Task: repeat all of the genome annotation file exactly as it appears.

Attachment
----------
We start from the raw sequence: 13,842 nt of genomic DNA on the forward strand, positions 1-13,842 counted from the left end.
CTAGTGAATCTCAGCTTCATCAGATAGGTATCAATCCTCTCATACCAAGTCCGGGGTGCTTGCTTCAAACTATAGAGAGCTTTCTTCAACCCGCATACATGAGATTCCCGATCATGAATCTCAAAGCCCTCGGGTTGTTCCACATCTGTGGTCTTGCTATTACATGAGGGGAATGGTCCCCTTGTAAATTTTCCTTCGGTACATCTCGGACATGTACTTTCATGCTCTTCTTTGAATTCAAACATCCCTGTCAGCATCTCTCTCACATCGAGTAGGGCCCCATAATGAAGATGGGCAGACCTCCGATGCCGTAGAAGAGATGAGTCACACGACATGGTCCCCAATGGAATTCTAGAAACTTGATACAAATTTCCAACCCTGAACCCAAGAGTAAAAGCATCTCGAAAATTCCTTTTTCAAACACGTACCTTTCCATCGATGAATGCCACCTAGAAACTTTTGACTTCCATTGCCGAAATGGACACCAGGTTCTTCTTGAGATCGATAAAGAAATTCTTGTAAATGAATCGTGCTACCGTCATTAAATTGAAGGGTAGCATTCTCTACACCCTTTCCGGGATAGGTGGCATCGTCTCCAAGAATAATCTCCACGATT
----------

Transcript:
We start from the raw sequence: 13,842 nt of genomic DNA on the forward strand, positions 1-13,842 counted from the left end.
CTAGTGAATCTCAGCTTCATCAGATAGGTATCAATCCTCTCATACCAAGTCCGGGGTGCTTGCTTCAAACTATAGAGAGCTTTCTTCAACCCGCATACATGAGATTCCCGATCATGAATCTCAAAGCCCTCGGGTTGTTCCACATCTGTGGTCTTGCTATTACATGAGGGGAATGGTCCCCTTGTAAATTTTCCTTCGGTACATCTCGGACATGTACTTTCATGCTCTTCTTTGAATTCAAACATCCCTGTCAGCATCTCTCTCACATCGAGTAGGGCCCCATAATGAAGATGGGCAGACCTCCGATGCCGTAGAAGAGATGAGTCACACGACATGGTCCCCAATGGAATTCTAGAAACTTGATACAAATTTCCAACCCTGAACCCAAGAGTAAAAGCATCTCGAAAATTCCTTTTTCAAACACGTACCTTTCCATCGATGAATGCCACCTAGAAACTTTTGACTTCCATTGCCGAAATGGACACCAGGTTCTTCTTGAGATCGATAAAGAAATTCTTGTAAATGAATCGTGCTACCGTCATTAAATTGAAGGGTAGCATTCTCTACACCCTTTCCGGGATAGGTGGCATCGTCTCCAAGAATAATCTCCACGATT